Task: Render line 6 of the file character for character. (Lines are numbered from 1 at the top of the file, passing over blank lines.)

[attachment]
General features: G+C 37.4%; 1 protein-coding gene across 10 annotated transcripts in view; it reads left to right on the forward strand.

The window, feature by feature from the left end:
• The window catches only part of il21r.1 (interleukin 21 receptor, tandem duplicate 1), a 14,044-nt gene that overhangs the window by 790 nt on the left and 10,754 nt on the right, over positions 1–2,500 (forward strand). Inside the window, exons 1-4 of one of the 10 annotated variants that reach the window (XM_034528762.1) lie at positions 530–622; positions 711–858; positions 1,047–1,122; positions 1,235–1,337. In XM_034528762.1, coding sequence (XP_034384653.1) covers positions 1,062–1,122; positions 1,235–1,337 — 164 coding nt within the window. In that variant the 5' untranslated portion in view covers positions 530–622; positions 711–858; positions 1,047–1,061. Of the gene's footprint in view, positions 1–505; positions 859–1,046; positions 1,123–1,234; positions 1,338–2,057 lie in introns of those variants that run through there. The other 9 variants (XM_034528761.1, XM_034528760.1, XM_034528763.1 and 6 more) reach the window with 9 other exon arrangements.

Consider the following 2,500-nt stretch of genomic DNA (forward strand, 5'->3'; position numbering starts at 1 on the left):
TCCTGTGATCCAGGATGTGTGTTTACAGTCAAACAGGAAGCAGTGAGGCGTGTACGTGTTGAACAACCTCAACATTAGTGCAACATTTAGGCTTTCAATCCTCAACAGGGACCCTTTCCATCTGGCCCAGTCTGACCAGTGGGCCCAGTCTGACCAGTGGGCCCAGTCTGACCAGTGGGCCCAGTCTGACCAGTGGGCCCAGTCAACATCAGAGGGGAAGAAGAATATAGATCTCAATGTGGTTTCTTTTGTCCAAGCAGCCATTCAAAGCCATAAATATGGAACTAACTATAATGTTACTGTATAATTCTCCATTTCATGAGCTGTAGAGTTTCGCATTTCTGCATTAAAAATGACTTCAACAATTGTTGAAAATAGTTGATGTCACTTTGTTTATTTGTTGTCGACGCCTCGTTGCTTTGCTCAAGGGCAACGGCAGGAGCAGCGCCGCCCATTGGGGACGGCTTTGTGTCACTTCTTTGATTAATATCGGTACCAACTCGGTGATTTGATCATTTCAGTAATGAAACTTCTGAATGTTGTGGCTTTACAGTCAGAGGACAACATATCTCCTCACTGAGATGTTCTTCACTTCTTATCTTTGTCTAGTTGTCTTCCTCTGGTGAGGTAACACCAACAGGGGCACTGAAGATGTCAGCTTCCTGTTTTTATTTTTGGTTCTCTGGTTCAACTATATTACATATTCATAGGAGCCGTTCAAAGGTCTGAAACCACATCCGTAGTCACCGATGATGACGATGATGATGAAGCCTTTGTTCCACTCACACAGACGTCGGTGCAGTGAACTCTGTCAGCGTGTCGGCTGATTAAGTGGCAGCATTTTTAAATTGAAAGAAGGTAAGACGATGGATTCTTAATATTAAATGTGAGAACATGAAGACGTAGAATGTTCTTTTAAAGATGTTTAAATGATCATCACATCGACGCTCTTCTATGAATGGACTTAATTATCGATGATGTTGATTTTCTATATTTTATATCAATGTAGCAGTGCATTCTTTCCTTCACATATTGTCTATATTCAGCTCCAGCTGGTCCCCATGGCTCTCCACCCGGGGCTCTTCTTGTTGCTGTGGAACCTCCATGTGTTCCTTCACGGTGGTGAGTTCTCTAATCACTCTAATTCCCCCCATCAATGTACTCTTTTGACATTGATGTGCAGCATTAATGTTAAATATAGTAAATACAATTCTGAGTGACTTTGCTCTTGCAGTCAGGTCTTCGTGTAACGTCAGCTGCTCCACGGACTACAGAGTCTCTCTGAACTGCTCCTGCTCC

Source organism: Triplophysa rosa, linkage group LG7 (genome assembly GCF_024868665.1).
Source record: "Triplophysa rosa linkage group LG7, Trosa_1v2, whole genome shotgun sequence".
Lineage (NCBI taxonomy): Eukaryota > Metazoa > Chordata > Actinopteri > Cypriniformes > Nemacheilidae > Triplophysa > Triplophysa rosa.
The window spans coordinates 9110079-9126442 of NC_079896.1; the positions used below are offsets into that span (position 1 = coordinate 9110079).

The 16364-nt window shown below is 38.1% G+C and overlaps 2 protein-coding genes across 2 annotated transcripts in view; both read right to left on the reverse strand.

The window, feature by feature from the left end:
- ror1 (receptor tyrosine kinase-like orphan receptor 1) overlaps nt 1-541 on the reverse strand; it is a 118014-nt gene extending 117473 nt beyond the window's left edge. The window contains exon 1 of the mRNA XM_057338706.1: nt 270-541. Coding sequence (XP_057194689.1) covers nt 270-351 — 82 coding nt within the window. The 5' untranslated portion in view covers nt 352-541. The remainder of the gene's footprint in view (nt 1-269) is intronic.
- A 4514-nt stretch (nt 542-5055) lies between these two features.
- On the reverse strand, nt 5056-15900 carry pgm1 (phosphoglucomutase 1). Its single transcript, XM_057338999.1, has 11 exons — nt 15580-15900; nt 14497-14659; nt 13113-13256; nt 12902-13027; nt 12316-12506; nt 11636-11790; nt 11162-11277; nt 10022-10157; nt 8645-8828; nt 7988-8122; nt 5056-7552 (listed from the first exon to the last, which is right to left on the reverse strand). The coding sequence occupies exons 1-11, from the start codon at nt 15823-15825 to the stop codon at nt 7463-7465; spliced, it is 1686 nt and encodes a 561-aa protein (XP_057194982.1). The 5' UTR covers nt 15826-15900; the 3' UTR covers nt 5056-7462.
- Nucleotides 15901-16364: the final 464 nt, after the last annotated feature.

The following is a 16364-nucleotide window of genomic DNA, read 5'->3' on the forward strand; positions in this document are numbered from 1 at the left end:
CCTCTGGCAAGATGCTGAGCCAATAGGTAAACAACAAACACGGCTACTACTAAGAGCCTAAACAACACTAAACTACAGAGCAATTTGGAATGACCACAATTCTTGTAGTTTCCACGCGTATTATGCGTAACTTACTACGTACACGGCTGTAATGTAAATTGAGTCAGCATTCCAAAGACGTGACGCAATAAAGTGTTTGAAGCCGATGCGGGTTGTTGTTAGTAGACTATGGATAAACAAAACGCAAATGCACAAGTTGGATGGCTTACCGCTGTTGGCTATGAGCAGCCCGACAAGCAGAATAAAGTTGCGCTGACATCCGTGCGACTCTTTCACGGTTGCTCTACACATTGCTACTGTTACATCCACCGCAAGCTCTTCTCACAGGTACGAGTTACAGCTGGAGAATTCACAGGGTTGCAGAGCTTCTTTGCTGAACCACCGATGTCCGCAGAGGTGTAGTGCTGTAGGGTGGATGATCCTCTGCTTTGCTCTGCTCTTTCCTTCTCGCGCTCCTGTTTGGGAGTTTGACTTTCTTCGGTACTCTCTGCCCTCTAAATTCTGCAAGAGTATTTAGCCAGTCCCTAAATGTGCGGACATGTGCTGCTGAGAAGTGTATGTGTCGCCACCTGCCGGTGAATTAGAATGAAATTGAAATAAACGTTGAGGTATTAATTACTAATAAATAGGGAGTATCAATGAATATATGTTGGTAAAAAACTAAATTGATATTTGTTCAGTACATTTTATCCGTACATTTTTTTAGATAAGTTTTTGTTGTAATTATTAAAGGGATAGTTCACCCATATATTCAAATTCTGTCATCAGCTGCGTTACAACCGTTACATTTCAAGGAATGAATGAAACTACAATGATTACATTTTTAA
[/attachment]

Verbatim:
Source organism: Triplophysa rosa, linkage group LG7 (genome assembly GCF_024868665.1).